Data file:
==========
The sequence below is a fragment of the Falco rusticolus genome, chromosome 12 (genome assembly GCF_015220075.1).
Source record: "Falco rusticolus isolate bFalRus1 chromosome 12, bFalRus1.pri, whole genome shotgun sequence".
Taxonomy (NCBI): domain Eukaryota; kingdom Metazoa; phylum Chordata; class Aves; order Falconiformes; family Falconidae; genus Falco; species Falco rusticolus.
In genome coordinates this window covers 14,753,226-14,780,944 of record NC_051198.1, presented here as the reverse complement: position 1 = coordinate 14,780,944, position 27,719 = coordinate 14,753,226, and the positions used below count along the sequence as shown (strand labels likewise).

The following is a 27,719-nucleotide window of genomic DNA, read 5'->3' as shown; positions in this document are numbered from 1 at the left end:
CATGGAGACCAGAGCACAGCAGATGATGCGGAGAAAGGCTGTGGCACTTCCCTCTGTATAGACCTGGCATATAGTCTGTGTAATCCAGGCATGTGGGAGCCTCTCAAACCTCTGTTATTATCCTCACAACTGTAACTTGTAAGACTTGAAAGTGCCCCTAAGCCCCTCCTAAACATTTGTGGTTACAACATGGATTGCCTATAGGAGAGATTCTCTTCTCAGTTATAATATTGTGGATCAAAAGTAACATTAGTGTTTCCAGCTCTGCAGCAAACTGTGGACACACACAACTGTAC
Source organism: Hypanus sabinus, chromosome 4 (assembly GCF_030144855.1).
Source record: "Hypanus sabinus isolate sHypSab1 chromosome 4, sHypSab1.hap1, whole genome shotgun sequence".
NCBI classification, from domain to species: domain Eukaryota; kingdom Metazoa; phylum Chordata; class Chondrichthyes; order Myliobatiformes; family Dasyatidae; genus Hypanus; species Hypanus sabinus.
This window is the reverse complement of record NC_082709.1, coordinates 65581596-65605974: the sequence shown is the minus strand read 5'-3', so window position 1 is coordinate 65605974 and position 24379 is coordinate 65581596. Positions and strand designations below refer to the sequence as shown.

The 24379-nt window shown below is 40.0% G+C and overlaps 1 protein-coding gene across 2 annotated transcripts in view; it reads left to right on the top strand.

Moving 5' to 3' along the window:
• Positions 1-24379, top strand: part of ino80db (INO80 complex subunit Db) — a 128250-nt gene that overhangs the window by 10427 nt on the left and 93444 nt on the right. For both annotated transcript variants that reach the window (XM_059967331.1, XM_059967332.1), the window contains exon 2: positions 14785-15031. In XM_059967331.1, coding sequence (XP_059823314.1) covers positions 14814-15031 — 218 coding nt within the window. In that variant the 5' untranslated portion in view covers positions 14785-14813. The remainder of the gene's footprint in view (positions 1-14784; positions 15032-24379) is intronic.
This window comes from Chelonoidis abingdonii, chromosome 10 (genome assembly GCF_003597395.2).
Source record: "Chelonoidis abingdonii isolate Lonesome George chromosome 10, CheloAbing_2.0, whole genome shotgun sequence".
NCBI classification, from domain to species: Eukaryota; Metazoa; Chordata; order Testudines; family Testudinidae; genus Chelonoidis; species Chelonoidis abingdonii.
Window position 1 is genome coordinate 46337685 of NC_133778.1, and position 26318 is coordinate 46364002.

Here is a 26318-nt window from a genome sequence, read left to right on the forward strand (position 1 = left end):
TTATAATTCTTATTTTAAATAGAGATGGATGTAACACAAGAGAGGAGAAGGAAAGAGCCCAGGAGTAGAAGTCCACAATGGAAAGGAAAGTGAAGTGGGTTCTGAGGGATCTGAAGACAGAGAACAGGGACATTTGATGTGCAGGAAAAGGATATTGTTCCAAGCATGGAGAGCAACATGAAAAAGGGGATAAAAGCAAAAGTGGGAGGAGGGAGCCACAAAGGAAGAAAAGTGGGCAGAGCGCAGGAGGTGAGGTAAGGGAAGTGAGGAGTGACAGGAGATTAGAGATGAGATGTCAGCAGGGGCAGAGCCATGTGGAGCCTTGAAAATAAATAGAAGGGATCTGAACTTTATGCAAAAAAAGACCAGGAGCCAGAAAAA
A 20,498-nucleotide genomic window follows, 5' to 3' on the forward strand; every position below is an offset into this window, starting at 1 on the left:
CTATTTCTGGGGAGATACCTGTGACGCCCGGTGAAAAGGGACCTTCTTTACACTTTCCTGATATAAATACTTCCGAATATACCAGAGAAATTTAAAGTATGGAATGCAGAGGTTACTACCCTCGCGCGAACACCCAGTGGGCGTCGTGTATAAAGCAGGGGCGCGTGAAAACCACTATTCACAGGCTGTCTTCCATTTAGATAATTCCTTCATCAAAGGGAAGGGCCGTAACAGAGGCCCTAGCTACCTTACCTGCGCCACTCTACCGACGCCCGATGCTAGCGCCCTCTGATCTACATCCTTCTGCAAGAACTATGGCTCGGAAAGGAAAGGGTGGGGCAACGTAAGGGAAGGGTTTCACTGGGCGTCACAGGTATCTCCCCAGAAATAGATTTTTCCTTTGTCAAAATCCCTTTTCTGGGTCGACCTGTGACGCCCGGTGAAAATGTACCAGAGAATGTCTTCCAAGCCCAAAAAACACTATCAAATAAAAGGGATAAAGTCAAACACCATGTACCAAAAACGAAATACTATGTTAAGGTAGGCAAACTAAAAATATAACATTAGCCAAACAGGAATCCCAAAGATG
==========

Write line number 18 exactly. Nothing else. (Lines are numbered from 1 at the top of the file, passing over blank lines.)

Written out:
Here is a 26318-nt window from a genome sequence, read left to right on the forward strand (position 1 = left end):